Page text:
“Furiosa: A Mad Max Saga” Misses the Spot which “The Fury Road” Hit with the Renegade Warrior

It is no small task to follow up an action film widely regarded as one of the best of the past decade. George Miller’s 2015 hit “Mad Max: Fury Road,” which won an Oscar, was a prequel, and that was the challenge he faced. This culminated in “Furiosa: A Mad Max Saga,” which traces the backstory of the Imperator Furiosa, the iconic heroine from “Fury Road” (played by Anya Taylor-Joy now and Charlize Theron back then).

The new picture opened in Cannes last week, and critics were quick to weigh in before Friday’s theatrical release. It was certain to be compared to the other “Mad Max” films, particularly the acclaimed “Fury Road.” Critics appear to concur that “Furiosa” has a deeper and more melancholy vibe, but they aren’t completely in agreement on whether that’s a good or bad thing.

The Beginning

Following the origins of Furiosa, portrayed by Charlize Theron in Fury Road, is what the title implies. Taylor-Joy plays her as a young adult and Alyla Browne as a child in this. Simply based on their physical similarity, it’s a superb casting choice.

On top of that, they each bring something remarkable to the part. Browne gives us a glimpse of the cunning strategy hiding below the traumatized exterior of the little girl who was separated from her community and mother and forced to watch horrors no child should have to endure.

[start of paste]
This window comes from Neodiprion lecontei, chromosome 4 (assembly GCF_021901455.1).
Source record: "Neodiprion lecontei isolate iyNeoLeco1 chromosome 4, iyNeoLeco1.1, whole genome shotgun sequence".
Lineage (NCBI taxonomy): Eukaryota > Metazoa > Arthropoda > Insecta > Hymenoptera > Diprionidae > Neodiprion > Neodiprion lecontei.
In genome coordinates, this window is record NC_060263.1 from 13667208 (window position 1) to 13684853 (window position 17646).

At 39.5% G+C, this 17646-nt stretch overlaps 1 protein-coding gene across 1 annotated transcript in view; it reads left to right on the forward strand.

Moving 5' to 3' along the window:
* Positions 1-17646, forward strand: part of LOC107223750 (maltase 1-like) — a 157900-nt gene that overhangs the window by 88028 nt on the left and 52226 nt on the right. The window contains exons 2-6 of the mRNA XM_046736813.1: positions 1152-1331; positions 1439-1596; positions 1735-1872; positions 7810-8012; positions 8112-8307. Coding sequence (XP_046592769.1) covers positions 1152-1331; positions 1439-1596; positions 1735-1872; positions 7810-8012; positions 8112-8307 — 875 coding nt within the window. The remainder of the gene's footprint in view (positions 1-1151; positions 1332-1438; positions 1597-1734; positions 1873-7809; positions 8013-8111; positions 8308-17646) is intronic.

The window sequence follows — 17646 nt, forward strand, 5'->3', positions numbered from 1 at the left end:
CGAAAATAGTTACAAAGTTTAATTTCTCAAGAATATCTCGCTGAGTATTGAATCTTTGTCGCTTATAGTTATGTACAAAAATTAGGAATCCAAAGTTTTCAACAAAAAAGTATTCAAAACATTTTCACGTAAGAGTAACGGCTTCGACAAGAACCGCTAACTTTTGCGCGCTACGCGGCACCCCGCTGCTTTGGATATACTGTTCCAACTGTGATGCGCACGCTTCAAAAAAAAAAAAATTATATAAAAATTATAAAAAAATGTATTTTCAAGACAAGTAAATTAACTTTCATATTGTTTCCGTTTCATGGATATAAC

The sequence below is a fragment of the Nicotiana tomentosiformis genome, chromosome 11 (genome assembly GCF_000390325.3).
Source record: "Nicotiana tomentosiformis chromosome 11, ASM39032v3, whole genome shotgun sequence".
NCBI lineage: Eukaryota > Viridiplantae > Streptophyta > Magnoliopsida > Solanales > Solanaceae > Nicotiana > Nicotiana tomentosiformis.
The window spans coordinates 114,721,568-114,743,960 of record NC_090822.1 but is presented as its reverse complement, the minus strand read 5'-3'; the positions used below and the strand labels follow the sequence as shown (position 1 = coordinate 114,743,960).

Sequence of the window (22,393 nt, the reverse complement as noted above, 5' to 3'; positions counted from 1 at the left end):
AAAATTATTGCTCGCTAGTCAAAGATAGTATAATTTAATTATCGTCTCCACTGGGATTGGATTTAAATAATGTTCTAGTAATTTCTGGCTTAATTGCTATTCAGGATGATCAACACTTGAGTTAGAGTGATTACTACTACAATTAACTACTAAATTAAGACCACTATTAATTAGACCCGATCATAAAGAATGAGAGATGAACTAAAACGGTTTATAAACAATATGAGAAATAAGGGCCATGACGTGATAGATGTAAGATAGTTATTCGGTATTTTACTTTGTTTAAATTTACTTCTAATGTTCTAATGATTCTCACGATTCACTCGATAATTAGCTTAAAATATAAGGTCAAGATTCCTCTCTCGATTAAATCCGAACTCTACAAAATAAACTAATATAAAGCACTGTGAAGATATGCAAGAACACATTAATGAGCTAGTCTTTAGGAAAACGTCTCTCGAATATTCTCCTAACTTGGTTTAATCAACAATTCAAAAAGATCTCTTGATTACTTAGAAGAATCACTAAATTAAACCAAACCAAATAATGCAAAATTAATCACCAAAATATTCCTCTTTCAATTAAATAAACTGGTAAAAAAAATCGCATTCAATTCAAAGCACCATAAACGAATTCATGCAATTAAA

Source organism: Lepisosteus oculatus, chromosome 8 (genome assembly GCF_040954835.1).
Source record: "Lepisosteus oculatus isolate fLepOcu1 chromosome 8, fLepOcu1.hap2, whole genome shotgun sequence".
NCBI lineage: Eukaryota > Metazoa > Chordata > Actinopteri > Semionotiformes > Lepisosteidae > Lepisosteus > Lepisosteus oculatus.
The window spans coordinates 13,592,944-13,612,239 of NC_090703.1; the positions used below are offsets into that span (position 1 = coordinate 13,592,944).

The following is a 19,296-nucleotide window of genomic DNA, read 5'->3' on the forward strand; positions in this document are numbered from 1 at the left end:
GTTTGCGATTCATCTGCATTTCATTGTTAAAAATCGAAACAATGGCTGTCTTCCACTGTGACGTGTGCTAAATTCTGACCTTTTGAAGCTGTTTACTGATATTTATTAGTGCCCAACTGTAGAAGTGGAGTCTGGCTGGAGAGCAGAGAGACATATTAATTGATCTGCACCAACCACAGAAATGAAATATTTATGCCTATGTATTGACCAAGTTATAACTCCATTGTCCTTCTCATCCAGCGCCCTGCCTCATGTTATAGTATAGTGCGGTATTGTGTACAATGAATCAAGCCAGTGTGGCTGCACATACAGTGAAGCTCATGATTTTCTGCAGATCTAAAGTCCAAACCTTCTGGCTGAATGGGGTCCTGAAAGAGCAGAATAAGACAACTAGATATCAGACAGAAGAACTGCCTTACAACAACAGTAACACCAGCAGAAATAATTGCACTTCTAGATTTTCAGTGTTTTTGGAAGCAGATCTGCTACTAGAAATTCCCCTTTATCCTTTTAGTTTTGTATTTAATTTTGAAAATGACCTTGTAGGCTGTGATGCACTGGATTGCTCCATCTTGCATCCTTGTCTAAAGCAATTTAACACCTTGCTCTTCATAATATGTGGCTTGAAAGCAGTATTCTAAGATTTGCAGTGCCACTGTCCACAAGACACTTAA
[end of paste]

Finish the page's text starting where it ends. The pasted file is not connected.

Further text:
"Furiosa: A Mad Max Saga" Misses the Spot which "The Fury Road" Hit with the Renegade Warrior

Moreover, the action scenes—which comprise the vast majority of the film—feature Taylor-Joy, who is a delight to watch. In contrast to all that hulking bulk and weaponry, her nimbleness and wit are a welcome change of pace. She may be small in stature compared to the rest of the ensemble, but when equipped with a grappling hook and some wheels, she truly could outshine them all.

And The End

The bossy Dementus is in charge of a group of bikers who think they are a major force in the Wasteland. His boys are the ones who take Furiosa when she is young, and he orders that her mother be abused and killed. The way of life and the “place of abundance” that Furiosa’s people protect from the wild chaos of the outside world are in real danger from Dementus. Furiosa hates him very much, and her dislike grows stronger every year.

Watching a film about heroes fleeing from a doomed quest is, as it turns out, one thing. Witnessing a lady fight for her life in a predatory world is a completely different ballgame. It has been easy to overlook Miller’s repeated films concerning the end of the world because he is such an incredibly innovative director.


"Furiosa: A Mad Max Saga" Misses the Spot which "The Fury Road" Hit with the Renegade Warrior

It’s an amazing job by Miller—he created a world that is fully realized, right down to the last sick pustule on the last maggot farmer that lives in a ditch. Also, the fight scenes are amazing. A small question remains about whether there is much substance beneath the blitzkrieg attack of the show. How much you enjoy it will depend on whether you need a message with your chaos.